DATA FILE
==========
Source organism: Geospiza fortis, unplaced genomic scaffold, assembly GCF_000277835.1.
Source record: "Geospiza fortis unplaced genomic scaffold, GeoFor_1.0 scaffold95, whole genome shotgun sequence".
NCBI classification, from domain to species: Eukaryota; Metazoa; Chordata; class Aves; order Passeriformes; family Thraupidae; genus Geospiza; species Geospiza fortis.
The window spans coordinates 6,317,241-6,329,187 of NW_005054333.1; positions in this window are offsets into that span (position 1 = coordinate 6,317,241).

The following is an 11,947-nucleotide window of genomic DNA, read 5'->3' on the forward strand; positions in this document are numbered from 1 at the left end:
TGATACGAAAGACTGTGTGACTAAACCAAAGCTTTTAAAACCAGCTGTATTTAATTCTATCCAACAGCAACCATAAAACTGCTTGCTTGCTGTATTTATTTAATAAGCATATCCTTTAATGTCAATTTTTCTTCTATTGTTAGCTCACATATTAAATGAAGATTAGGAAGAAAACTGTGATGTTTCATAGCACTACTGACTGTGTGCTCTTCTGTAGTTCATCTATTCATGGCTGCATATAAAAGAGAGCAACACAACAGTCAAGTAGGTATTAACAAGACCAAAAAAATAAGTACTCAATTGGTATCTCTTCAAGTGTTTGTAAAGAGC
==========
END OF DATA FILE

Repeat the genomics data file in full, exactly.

Source organism: Geospiza fortis, unplaced genomic scaffold, assembly GCF_000277835.1.
Source record: "Geospiza fortis unplaced genomic scaffold, GeoFor_1.0 scaffold95, whole genome shotgun sequence".
NCBI classification, from domain to species: Eukaryota; Metazoa; Chordata; class Aves; order Passeriformes; family Thraupidae; genus Geospiza; species Geospiza fortis.
The window spans coordinates 6,317,241-6,329,187 of NW_005054333.1; positions in this window are offsets into that span (position 1 = coordinate 6,317,241).

The following is an 11,947-nucleotide window of genomic DNA, read 5'->3' on the forward strand; positions in this document are numbered from 1 at the left end:
TGATACGAAAGACTGTGTGACTAAACCAAAGCTTTTAAAACCAGCTGTATTTAATTCTATCCAACAGCAACCATAAAACTGCTTGCTTGCTGTATTTATTTAATAAGCATATCCTTTAATGTCAATTTTTCTTCTATTGTTAGCTCACATATTAAATGAAGATTAGGAAGAAAACTGTGATGTTTCATAGCACTACTGACTGTGTGCTCTTCTGTAGTTCATCTATTCATGGCTGCATATAAAAGAGAGCAACACAACAGTCAAGTAGGTATTAACAAGACCAAAAAAATAAGTACTCAATTGGTATCTCTTCAAGTGTTTGTAAAGAGC